At the end of the letter, there’s an on-screen title stating “Eight days earlier.” We see Redford in his cabin waking up to water pouring into the boat through a breach in the hull. A shipping container carrying a cargo of sneakers has rammed his sailboat, the Virginia Jean, the sea water damaging his communications and navigation equipment. On deck, we see sneakers bobbing in the water.

In a recent piece in the New York Times by Maureen Dowd on Redford and the film, he says of his understanding of the character: “He’s got a conscience. Clearly he has a family. He’s not a bad person, but he’s failed in some way. So maybe this journey has to do with him sorting all that out.” Redford also says he didn’t think about dying while making this film; he thought about enduring.

I don’t think I’ve ever seen anything quite like this in a theatrical motion picture. It’s practically experimental, especially for an American film, totally stripped down. The script was only 31 pages long and the film cost under $10 million to make (which is considered very low budget these days). Story and character are reduced to the most basic elements. The film doesn’t give us anything beyond what’s on the screen. There’s no voice-over, no narration; he doesn’t talk to himself or, like Tom Hanks in Castaway, to a soccer ball named Wilson. A more conventional film might have included flashbacks to fill out the story, tell us who this guy is and why he’s by himself in the middle of the ocean. He doesn’t even have a name. It’s only in the closing credits that we see Redford’s character is called “Our Man.” Not “A Man” or “The Man,” but “Our Man.”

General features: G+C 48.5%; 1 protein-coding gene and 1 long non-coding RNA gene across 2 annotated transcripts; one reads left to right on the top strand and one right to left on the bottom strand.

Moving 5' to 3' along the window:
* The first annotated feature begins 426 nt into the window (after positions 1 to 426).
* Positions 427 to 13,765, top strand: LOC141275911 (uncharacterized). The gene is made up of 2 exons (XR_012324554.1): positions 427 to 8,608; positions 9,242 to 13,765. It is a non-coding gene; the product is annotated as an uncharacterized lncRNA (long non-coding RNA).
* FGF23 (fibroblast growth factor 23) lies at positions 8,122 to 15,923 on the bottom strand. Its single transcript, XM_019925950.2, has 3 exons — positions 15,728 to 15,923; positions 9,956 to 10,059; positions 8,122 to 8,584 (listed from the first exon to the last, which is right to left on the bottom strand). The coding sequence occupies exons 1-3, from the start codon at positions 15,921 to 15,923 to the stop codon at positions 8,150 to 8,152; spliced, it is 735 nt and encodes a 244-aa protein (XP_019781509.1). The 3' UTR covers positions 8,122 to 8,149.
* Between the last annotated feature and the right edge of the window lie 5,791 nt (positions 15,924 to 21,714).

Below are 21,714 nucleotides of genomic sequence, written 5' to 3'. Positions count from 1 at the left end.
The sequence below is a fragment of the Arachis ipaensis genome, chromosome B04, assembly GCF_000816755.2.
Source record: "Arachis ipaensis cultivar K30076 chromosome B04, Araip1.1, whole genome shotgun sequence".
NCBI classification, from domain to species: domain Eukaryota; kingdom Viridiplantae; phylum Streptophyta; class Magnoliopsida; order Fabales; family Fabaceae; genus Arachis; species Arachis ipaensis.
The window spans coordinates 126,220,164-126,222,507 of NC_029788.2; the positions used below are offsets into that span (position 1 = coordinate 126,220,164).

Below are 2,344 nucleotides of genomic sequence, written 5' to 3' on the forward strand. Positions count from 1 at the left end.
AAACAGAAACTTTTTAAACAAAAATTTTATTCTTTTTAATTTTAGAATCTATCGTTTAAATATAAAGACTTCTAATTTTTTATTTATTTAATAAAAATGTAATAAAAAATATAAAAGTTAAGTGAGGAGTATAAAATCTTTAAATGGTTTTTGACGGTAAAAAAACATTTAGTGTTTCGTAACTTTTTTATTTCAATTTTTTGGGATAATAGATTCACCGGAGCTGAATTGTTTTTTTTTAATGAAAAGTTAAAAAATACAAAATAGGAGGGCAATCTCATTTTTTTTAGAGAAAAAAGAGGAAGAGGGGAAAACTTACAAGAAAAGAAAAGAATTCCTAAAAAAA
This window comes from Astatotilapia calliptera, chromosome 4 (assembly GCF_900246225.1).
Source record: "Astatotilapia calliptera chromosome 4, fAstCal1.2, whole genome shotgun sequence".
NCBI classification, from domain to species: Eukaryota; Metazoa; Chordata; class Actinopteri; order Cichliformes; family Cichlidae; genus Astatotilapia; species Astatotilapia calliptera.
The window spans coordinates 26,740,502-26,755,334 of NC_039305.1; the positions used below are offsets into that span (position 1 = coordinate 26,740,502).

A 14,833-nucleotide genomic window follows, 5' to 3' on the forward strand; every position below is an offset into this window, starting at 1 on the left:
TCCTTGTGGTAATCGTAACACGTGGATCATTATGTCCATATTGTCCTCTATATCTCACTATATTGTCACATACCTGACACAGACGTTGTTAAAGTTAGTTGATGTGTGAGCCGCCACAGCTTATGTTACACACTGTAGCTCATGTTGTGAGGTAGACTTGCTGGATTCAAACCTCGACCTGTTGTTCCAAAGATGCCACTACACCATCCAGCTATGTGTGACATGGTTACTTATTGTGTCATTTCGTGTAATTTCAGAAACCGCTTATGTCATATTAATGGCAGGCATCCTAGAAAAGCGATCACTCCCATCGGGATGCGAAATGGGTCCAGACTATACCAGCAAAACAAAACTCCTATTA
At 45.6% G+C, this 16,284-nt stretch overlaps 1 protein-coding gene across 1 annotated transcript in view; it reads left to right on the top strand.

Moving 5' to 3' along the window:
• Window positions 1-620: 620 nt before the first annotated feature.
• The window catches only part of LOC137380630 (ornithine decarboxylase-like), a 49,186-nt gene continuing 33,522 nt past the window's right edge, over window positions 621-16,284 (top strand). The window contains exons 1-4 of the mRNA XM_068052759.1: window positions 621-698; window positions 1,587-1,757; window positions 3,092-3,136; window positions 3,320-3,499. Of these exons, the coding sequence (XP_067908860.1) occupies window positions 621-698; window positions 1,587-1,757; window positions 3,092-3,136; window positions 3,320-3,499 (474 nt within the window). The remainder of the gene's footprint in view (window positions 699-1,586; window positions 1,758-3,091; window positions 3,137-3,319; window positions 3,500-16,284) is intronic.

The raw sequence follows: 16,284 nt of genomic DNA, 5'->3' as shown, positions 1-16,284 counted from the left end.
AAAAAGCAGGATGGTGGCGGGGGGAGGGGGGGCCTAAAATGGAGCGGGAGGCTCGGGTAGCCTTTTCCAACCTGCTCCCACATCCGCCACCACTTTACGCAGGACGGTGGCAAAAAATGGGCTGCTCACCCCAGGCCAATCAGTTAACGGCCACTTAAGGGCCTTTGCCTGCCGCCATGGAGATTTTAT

I only have two minor reservations about All Is Lost. One is that there were times as I watched him go from one exhausting task to the next, one after the other, I wished for something more, or maybe different, from the film, which by its very nature it wasn’t going to provide. The other is that I really liked the music score by Alex Ebert, but there’s a song with lyrics under the closing credits, which felt wrong for a film with virtually no spoken words. But as I say, these are minor.

All Is Lost-still2Redford’s Our Man has nothing but himself to count on, which is also true for Redford as an actor. He can’t rely on the Redford charisma in this film, or at least not the charisma we’ve come to know. Both actor and character are all alone in All Is Lost, which nothing to fall back on, no dialogue, no other characters or any kind of backstory. It’s a performance that’s almost like an act of survival in itself. Robert Redford is 77 years old. He’s been a huge movie star, an Oscar-winning film director, and founder of the Sundance Institute and the annual Sundance Film Festival. At this point in his life, it’s amazing that he would be willing to put himself on the line like this. He certainly didn’t have to do it. The result is probably the best performance of his long career, and totally different from anything he’s done before.

It’s been pointed out elsewhere that All Is Lost shares its survival theme with three other excellent films currently in theaters: Captain Phillips, Gravity, and 12 Years a Slave (I’ll leave it to others to speculate on what it is in the zeitgeist that might account for this.) Earlier films in this vein include 127 Hours (2010), Into the Wild (2007), and Cast Away
(2000). These are all terrific films, but none of them are as pure in their approach and style as All Is Lost (Gravity probably comes the closest). Survival is boiled down to life or death, nothing else. There is a total focus on staying alive, with no distractions of any kind.